• peachpuff
    Rather than increasing storage size they're just making them faster with little real world difference. Good luck with that...
  • pointa2b
    peachpuff said:
    Rather than increasing storage size they're just making them faster with little real world difference. Good luck with that...

    I'm sure its a considerable market to sell hardware to people chasing one number/metric without knowing how it affects their actual use case. Not saying its right, just the way things are. The conversations that happen at places like this aren't an accurate representation of the average consumer.
  • TechieTwo
    The gen 5 SSDs were so over-hyped and they are at least 6 months late. I won't buy any until the price drops. They will only be a minor improvement in speed for most uses unless you are transferring large or a lot of files at once.
  • CRamseyer
    The large heatsinks are mainly for people that don't have heatsinks that ship with motherboards. Everyone is trying to make coolers for early adapters and that mainly covers people that need to use the performance available for long periods of time without thermal throttling. The motherboard heatsinks were designed very well and they are much smaller than the aftermarket and included (with drive) designs in most cases.

    The big difference between the previous generation and the new generation really comes down to workloads. Everyone is hating on these heatsinks and saying Gen5 runs hotter but it doesn't. The M.2 power limits are the same, the lithography node is the same, but the workloads have changed. There hasn't been a reasonable way for you guys to run a DirectStorage game for a few hours. The DirectStorage workload is more like an enterprise workload than what we had before on the consumer side. Before, we would burst data and then the drive would go back to sleep or move to a lower power state. With DirectStorage, the workload will request data from the drive at several gigabytes per second and for as long as you play. That can be several hours!

    To avoid throttling in this workload, you need a larger heatsink and that is true for Gen5, Gen4 and even Gen3 drives. Just because you are not worried about DirectStorage now doesn't mean we will ignore it. If we ignored it then people would complain when they played a DirectStorage game later on. This is one of those things where we just need to say, "Trust us, we know what we are doing and why we are doing it."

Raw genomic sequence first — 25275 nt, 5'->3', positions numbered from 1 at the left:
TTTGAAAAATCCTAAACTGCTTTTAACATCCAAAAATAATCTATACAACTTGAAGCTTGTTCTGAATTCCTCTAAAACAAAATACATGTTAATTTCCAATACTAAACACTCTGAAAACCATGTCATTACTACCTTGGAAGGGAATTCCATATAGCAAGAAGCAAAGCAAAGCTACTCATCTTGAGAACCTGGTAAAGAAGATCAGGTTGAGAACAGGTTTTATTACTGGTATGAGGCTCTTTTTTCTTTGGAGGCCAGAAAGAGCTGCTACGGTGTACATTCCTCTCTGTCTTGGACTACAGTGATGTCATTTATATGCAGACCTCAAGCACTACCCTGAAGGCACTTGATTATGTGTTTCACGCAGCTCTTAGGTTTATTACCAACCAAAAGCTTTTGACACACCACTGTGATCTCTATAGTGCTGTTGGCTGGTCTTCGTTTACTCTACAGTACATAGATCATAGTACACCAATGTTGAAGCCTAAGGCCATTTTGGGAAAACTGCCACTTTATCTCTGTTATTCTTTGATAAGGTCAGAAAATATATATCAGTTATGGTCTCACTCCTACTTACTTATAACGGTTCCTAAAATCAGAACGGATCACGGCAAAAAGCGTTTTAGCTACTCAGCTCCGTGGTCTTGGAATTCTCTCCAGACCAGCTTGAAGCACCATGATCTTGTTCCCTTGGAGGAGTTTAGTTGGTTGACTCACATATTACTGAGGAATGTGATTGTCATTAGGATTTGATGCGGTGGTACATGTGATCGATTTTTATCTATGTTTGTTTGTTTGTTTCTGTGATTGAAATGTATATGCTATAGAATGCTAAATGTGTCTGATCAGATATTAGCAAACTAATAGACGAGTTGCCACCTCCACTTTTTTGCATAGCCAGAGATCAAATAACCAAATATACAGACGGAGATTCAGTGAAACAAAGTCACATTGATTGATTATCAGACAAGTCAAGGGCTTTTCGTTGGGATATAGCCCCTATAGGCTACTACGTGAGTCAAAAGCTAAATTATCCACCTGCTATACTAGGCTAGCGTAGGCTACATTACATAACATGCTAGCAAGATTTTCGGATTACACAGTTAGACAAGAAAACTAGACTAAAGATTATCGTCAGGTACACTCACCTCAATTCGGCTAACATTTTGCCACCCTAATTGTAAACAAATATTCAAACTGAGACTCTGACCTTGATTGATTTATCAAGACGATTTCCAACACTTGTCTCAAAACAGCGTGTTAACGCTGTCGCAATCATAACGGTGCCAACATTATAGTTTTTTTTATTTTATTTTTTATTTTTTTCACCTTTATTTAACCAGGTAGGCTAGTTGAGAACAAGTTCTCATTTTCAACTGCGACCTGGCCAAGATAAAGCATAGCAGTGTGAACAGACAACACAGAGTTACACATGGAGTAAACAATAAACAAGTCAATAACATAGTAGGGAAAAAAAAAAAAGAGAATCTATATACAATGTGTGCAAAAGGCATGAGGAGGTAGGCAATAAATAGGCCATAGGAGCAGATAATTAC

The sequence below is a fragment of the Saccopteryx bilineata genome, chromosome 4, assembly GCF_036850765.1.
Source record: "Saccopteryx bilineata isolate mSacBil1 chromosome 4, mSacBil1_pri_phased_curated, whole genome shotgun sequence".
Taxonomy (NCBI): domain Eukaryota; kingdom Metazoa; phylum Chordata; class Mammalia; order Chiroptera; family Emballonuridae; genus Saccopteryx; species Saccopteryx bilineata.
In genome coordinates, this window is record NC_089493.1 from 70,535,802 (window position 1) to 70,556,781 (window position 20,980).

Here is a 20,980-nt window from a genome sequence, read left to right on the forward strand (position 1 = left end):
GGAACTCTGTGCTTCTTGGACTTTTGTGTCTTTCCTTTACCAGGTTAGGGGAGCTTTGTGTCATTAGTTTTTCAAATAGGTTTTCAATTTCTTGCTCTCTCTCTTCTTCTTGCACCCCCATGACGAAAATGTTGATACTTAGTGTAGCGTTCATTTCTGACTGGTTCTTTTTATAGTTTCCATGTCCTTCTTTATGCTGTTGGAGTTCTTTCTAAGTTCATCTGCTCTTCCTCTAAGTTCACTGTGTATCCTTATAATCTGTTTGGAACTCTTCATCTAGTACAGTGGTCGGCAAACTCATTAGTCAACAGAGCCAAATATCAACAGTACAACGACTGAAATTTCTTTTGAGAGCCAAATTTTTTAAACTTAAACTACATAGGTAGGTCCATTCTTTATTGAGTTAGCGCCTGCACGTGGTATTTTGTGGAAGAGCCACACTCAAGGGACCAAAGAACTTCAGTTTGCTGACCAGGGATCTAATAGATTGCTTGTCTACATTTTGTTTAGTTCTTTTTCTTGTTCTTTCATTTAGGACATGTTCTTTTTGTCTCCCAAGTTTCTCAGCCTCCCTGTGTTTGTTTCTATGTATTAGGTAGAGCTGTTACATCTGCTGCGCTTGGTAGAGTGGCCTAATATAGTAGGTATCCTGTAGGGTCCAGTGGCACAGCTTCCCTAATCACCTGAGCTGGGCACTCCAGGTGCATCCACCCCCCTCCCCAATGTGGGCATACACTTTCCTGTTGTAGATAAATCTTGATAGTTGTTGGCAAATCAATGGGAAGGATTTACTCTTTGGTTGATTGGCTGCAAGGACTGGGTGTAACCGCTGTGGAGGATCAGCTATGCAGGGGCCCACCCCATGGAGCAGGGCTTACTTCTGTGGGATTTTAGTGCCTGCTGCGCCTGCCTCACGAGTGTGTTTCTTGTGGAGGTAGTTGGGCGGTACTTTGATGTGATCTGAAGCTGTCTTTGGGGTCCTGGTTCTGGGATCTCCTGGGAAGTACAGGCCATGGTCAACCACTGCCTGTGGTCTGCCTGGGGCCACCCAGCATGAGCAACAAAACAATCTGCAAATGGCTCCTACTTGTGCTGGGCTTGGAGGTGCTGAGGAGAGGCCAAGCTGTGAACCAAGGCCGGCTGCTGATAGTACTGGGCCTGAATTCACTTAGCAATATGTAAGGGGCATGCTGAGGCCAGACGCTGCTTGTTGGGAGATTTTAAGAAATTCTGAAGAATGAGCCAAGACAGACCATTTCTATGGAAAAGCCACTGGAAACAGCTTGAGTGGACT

• hotaru251
    best hope your m.2 are nowhere near your pcie slots..

    these large heatsinks will NOT function with triple/quad slot GPU's.

    CRamseyer said:
    . If we ignored it then people would complain when they played a DirectStorage game later on.
    we have played one....Forspoken.
    & its benefit was minuscule.
  • CRamseyer
    Forspoken didn't take advantage of GDeflate. In my personal opinion, they used just enough DS features to call it a DS game, but that is just my personal opinion as someone that has never built a game before. You really can't say you played a full feature DS game yet.

    As far as the heatsinks not being compatible with GPU, that is also false. Gen5 boards moved to primary M.2 slot above the GPU. For the M.2 slots under the GPU, the motherboard makers have made those heatsinks either extra wide or extra long. As long as you have decent air movement coming into the case, those heatsinks are more than adequate.
  • Jaxstarke9977
    Sheesh. I've been waiting for PCIe 5.0 drives to be released before I completely finish up another build but at those prices I might just buy a new 4.0 and call it a day.
  • CRamseyer
    The current price of $650 on Amazon and Newegg is from a scalper. I'm not even sure if the company has any to ship. Microcenter has drives in stock though.